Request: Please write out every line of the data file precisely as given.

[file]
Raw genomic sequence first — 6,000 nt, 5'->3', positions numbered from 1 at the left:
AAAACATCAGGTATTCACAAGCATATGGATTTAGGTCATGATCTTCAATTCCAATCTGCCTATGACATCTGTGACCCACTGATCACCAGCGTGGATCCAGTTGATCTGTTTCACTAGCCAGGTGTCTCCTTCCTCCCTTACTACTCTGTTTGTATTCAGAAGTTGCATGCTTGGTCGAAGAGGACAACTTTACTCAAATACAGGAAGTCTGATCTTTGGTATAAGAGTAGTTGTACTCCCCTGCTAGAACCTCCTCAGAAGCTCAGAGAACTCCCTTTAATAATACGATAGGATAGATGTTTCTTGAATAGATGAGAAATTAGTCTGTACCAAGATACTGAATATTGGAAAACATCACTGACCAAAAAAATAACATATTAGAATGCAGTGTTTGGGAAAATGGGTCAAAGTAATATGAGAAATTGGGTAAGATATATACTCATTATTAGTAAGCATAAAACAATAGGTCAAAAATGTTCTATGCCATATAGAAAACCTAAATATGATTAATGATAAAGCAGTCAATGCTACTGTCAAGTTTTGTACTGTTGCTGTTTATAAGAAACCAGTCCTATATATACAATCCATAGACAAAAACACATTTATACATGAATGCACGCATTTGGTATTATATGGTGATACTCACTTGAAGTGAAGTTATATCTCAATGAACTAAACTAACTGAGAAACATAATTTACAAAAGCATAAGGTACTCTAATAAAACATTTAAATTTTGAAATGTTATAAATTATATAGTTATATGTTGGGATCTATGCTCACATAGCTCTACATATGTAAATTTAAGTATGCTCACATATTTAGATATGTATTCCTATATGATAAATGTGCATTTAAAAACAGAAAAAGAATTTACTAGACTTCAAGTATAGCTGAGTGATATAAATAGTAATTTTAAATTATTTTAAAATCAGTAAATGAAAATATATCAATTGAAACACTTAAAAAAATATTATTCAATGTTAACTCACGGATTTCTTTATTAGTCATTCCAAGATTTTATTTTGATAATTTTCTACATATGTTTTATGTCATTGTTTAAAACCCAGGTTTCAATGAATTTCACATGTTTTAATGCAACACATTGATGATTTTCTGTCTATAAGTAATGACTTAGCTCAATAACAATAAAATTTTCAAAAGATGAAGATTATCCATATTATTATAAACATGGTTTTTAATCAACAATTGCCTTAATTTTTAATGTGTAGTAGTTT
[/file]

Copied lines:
Raw genomic sequence first — 6,000 nt, 5'->3', positions numbered from 1 at the left:
AAAACATCAGGTATTCACAAGCATATGGATTTAGGTCATGATCTTCAATTCCAATCTGCCTATGACATCTGTGACCCACTGATCACCAGCGTGGATCCAGTTGATCTGTTTCACTAGCCAGGTGTCTCCTTCCTCCCTTACTACTCTGTTTGTATTCAGAAGTTGCATGCTTGGTCGAAGAGGACAACTTTACTCAAATACAGGAAGTCTGATCTTTGGTATAAGAGTAGTTGTACTCCCCTGCTAGAACCTCCTCAGAAGCTCAGAGAACTCCCTTTAATAATACGATAGGATAGATGTTTCTTGAATAGATGAGAAATTAGTCTGTACCAAGATACTGAATATTGGAAAACATCACTGACCAAAAAAATAACATATTAGAATGCAGTGTTTGGGAAAATGGGTCAAAGTAATATGAGAAATTGGGTAAGATATATACTCATTATTAGTAAGCATAAAACAATAGGTCAAAAATGTTCTATGCCATATAGAAAACCTAAATATGATTAATGATAAAGCAGTCAATGCTACTGTCAAGTTTTGTACTGTTGCTGTTTATAAGAAACCAGTCCTATATATACAATCCATAGACAAAAACACATTTATACATGAATGCACGCATTTGGTATTATATGGTGATACTCACTTGAAGTGAAGTTATATCTCAATGAACTAAACTAACTGAGAAACATAATTTACAAAAGCATAAGGTACTCTAATAAAACATTTAAATTTTGAAATGTTATAAATTATATAGTTATATGTTGGGATCTATGCTCACATAGCTCTACATATGTAAATTTAAGTATGCTCACATATTTAGATATGTATTCCTATATGATAAATGTGCATTTAAAAACAGAAAAAGAATTTACTAGACTTCAAGTATAGCTGAGTGATATAAATAGTAATTTTAAATTATTTTAAAATCAGTAAATGAAAATATATCAATTGAAACACTTAAAAAAATATTATTCAATGTTAACTCACGGATTTCTTTATTAGTCATTCCAAGATTTTATTTTGATAATTTTCTACATATGTTTTATGTCATTGTTTAAAACCCAGGTTTCAATGAATTTCACATGTTTTAATGCAACACATTGATGATTTTCTGTCTATAAGTAATGACTTAGCTCAATAACAATAAAATTTTCAAAAGATGAAGATTATCCATATTATTATAAACATGGTTTTTAATCAACAATTGCCTTAATTTTTAATGTGTAGTAGTTT